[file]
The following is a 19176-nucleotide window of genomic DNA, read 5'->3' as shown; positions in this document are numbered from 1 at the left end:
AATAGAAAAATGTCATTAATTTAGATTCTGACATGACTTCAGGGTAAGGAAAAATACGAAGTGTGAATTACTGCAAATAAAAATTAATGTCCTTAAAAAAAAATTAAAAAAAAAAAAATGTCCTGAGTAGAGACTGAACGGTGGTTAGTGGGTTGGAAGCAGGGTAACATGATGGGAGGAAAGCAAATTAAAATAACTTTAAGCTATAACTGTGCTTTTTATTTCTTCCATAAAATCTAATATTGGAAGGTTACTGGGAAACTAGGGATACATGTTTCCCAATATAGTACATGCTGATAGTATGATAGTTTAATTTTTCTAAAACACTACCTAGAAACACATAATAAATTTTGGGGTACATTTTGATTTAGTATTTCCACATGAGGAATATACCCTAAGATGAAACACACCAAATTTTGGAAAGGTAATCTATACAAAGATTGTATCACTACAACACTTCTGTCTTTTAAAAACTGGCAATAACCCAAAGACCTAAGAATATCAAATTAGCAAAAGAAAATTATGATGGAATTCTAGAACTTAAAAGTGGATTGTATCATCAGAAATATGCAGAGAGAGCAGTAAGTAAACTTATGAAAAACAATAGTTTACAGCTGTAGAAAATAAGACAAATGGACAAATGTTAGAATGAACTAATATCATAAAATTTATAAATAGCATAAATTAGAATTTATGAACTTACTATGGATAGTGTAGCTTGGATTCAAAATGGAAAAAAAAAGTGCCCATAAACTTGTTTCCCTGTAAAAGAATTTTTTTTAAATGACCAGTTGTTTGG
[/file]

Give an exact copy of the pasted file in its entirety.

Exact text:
The following is a 19176-nucleotide window of genomic DNA, read 5'->3' as shown; positions in this document are numbered from 1 at the left end:
AATAGAAAAATGTCATTAATTTAGATTCTGACATGACTTCAGGGTAAGGAAAAATACGAAGTGTGAATTACTGCAAATAAAAATTAATGTCCTTAAAAAAAAATTAAAAAAAAAAAAATGTCCTGAGTAGAGACTGAACGGTGGTTAGTGGGTTGGAAGCAGGGTAACATGATGGGAGGAAAGCAAATTAAAATAACTTTAAGCTATAACTGTGCTTTTTATTTCTTCCATAAAATCTAATATTGGAAGGTTACTGGGAAACTAGGGATACATGTTTCCCAATATAGTACATGCTGATAGTATGATAGTTTAATTTTTCTAAAACACTACCTAGAAACACATAATAAATTTTGGGGTACATTTTGATTTAGTATTTCCACATGAGGAATATACCCTAAGATGAAACACACCAAATTTTGGAAAGGTAATCTATACAAAGATTGTATCACTACAACACTTCTGTCTTTTAAAAACTGGCAATAACCCAAAGACCTAAGAATATCAAATTAGCAAAAGAAAATTATGATGGAATTCTAGAACTTAAAAGTGGATTGTATCATCAGAAATATGCAGAGAGAGCAGTAAGTAAACTTATGAAAAACAATAGTTTACAGCTGTAGAAAATAAGACAAATGGACAAATGTTAGAATGAACTAATATCATAAAATTTATAAATAGCATAAATTAGAATTTATGAACTTACTATGGATAGTGTAGCTTGGATTCAAAATGGAAAAAAAAAGTGCCCATAAACTTGTTTCCCTGTAAAAGAATTTTTTTTAAATGACCAGTTGTTTGG